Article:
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Small Business: Denied

Small Business: Denied

Recently, Mr. Bernanke was characterized as being puzzled as to whether small businesses were deprived of liquidity because banks aren’t lending or demand is simply weak.

Has Mr. Bernanke spent much time talking to the business owners who are struggling to stay afloat?  Has he spent time talking to those in the asset based financing industry who are inundated with applications by businesses who have been turned down by their banks and are desperate for cash?  Has he spent time talking to the debt negotiation firms retained to restructure unbearable debt and find a lender willing to take on a client that the bank “could not?”

No demand?  Mr. Bernanke is apparently hiding his head in the sand.

Meanwhile, big companies and banks are rebounding with record earnings and big reserves.  That will not, ultimately, help this country out of its economic mess.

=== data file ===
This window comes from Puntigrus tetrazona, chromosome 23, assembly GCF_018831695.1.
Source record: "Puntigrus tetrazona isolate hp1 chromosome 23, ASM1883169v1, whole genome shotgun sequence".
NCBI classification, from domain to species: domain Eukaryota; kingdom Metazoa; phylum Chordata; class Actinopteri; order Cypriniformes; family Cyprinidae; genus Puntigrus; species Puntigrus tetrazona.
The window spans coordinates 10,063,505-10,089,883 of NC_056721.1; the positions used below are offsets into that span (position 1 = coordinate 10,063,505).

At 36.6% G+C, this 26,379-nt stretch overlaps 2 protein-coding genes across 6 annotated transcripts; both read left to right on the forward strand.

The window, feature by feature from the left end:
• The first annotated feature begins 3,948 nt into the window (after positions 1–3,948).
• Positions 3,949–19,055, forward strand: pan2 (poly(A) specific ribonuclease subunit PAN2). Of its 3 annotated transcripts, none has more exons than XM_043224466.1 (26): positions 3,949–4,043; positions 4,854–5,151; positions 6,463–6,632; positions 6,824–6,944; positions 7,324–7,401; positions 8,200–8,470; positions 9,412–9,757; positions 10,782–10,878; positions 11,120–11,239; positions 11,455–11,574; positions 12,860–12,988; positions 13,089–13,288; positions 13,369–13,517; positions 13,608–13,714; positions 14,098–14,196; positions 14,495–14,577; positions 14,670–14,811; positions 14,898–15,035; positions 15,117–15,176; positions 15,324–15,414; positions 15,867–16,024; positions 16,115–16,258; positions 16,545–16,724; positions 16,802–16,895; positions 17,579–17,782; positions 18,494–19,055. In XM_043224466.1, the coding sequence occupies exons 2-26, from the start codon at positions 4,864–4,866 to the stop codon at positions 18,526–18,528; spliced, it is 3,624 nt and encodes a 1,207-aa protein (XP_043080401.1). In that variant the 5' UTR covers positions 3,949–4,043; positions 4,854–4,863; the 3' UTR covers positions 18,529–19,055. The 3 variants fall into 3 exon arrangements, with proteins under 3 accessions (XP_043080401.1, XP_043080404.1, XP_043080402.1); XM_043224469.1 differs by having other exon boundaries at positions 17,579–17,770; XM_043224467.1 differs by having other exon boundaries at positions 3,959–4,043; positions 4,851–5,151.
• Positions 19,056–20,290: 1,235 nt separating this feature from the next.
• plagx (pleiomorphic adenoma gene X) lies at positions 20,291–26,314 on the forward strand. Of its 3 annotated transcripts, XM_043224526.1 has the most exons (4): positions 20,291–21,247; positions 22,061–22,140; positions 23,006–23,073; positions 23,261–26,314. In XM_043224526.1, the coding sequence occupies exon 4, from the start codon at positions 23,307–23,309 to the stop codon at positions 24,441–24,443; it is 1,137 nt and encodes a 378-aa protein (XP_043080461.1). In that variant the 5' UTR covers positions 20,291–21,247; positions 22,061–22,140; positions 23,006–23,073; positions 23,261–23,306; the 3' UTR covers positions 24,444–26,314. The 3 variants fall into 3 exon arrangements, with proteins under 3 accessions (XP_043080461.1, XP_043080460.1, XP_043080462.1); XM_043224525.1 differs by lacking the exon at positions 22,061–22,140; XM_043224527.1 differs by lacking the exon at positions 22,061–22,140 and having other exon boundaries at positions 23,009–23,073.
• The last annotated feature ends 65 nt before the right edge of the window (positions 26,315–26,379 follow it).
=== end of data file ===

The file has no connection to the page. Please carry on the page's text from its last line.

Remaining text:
Smaller firms employ roughly 60% of American workers; new smaller businesses  (less than 2 years old) are responsible for 25% of all job creation.  Together, they are expected to jump start the recovery. Paradoxically, these companies can’t get the credit needed to stay afloat, grow and create jobs.

“Making credit accessible to sound small businesses is crucial to our economic recovery,” Bernanke said.  “More must be done.”  Simply applying verbal pressure on the banks is not getting it done.

While some banks are showing signs loosening up of their own volition, it will require both creative and pragmatic solutions quickly passed and enacted on the Federal level for others to follow suit.

In the meantime, Mr. Bernanke, perhaps demand is down because the bank isn’t supplying.